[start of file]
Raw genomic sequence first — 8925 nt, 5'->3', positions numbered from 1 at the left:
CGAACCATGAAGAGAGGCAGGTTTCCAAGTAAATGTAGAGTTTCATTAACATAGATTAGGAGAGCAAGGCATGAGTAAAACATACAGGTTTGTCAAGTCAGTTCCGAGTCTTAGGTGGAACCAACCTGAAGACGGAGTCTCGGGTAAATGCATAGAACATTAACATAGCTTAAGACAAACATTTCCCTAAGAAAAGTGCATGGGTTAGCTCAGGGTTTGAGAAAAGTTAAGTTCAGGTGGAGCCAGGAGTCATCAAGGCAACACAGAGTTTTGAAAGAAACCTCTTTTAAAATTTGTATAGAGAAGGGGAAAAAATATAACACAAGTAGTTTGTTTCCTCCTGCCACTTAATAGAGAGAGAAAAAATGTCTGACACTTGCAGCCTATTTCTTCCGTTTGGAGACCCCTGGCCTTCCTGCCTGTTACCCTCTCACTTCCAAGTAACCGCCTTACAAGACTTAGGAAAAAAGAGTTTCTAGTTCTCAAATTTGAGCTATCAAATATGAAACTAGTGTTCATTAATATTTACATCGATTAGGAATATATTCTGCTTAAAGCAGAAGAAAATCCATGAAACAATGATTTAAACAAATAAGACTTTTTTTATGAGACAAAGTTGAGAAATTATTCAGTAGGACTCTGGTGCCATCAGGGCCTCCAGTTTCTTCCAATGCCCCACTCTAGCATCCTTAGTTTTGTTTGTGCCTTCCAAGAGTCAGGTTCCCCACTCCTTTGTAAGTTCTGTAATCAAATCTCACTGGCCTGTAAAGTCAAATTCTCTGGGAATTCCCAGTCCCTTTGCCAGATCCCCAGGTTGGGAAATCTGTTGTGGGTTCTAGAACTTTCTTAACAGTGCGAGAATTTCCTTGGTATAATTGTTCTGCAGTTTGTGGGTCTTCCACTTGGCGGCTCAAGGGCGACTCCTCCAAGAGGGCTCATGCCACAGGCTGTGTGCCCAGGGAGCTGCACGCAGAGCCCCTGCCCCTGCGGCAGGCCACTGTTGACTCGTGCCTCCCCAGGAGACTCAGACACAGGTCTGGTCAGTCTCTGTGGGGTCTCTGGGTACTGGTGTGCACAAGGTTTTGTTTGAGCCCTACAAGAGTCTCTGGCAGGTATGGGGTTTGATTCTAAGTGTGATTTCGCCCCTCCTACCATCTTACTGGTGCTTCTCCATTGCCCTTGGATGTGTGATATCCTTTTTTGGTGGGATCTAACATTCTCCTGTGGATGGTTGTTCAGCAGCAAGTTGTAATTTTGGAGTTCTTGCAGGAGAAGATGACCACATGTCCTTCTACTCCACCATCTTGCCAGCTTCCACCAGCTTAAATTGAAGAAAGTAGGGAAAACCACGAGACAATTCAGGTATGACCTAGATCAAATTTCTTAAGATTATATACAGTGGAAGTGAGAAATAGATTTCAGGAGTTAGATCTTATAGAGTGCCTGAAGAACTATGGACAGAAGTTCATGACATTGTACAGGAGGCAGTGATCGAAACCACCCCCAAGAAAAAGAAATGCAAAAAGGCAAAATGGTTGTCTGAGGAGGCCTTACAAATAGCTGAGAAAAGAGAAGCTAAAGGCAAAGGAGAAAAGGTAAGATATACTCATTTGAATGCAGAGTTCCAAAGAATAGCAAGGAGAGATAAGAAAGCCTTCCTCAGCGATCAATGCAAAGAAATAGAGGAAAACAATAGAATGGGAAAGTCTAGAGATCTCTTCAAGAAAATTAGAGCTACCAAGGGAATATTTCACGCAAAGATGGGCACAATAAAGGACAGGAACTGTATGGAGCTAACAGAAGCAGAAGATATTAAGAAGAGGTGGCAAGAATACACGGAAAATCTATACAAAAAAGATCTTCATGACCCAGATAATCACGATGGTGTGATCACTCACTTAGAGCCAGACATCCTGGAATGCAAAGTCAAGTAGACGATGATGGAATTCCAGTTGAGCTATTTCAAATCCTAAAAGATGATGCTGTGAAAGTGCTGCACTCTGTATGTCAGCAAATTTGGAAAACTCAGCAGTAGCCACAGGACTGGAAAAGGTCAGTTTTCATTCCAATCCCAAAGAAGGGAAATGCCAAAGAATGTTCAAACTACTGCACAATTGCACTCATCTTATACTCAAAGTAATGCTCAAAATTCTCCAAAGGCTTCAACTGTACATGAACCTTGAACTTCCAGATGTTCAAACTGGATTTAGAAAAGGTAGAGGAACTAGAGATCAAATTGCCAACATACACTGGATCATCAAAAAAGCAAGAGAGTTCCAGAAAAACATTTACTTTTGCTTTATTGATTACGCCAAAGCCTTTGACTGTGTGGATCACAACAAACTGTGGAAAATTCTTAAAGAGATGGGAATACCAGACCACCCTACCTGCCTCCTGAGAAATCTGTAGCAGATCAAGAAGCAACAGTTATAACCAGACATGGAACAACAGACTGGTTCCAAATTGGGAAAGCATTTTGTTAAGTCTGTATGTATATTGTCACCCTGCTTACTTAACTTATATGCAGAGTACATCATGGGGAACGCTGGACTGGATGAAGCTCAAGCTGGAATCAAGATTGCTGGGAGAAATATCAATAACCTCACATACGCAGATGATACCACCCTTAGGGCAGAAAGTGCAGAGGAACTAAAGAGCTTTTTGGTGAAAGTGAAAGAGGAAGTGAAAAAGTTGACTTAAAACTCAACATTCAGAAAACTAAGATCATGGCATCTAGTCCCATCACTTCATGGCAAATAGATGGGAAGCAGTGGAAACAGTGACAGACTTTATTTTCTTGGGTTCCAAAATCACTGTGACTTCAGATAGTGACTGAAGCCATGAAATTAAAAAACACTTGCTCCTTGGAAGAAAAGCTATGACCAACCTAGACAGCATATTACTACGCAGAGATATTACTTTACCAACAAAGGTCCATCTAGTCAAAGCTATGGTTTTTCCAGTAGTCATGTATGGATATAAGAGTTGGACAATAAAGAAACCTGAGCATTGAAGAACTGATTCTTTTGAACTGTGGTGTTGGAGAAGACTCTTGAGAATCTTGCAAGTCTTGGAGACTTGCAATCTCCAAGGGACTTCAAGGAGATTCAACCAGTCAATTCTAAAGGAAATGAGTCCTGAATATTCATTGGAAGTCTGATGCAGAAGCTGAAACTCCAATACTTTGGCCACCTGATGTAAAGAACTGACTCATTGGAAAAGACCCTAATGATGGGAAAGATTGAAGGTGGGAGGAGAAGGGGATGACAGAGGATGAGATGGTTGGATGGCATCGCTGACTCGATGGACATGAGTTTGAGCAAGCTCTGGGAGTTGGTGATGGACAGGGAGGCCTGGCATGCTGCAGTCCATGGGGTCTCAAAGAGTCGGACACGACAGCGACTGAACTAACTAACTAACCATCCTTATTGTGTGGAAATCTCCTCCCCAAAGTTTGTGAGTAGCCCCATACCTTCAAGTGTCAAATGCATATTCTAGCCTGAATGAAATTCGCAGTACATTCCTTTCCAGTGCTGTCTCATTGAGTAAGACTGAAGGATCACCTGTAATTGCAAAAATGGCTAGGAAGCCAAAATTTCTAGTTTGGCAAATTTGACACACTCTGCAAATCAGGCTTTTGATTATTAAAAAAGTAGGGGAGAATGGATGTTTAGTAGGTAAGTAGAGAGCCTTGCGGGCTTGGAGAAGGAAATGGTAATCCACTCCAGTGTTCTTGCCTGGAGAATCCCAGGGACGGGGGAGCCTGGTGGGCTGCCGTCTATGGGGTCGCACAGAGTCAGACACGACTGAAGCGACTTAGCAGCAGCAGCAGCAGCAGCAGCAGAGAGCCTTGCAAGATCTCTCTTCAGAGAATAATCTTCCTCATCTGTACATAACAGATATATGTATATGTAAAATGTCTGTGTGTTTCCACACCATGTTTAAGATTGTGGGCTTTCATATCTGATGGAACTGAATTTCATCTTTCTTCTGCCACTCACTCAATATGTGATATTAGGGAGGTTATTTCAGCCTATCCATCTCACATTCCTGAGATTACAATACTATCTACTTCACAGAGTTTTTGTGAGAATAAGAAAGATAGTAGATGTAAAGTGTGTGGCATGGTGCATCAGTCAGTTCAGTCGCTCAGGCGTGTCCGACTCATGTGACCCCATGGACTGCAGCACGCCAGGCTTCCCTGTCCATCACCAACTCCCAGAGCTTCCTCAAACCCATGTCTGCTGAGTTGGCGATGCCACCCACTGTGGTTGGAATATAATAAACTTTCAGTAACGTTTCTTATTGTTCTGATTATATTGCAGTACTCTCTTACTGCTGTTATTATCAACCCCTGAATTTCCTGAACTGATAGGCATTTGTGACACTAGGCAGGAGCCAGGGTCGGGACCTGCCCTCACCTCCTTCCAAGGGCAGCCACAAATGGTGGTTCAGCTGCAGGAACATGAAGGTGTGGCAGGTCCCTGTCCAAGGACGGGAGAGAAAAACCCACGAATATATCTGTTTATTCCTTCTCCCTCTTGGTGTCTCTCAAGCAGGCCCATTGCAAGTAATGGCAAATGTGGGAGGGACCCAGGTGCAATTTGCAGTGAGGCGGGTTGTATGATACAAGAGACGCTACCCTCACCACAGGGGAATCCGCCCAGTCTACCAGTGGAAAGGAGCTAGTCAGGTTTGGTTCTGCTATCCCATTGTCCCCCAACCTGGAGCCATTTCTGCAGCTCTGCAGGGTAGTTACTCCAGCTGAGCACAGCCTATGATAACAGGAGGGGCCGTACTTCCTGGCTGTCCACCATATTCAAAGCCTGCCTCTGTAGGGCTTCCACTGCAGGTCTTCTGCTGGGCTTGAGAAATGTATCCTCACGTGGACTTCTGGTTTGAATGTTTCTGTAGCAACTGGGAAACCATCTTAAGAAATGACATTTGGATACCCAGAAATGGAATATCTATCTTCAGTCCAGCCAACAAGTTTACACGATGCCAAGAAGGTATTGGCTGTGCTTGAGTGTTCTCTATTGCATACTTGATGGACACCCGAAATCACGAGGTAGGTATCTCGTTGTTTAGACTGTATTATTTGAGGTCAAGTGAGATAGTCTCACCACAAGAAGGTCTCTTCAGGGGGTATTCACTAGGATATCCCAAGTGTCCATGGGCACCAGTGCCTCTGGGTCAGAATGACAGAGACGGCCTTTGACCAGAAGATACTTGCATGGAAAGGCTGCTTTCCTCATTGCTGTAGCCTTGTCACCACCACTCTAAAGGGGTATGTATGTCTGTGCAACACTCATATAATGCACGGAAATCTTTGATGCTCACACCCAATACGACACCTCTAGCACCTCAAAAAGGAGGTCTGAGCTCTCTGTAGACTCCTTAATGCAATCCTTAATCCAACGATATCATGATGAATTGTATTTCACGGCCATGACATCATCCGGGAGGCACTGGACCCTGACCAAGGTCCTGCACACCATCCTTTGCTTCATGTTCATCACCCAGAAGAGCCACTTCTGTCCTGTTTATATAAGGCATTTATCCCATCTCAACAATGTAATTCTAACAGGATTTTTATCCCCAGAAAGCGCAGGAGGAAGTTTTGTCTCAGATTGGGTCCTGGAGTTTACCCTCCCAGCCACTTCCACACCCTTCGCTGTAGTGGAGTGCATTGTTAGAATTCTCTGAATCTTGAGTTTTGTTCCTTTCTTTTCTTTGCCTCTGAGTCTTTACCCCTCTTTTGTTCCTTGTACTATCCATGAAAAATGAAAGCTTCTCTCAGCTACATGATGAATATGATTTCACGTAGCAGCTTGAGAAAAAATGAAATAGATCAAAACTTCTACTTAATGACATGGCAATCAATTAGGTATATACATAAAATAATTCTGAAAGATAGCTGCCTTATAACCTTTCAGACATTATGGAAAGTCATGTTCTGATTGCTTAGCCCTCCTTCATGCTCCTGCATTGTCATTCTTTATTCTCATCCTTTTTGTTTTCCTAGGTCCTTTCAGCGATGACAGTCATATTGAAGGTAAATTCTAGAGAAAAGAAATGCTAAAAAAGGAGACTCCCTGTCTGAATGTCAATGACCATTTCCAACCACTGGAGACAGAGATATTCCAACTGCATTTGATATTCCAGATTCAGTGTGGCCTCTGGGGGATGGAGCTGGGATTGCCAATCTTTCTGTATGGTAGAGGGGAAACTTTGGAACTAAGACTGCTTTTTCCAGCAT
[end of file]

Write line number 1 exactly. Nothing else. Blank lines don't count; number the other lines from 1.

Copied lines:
Raw genomic sequence first — 8925 nt, 5'->3', positions numbered from 1 at the left: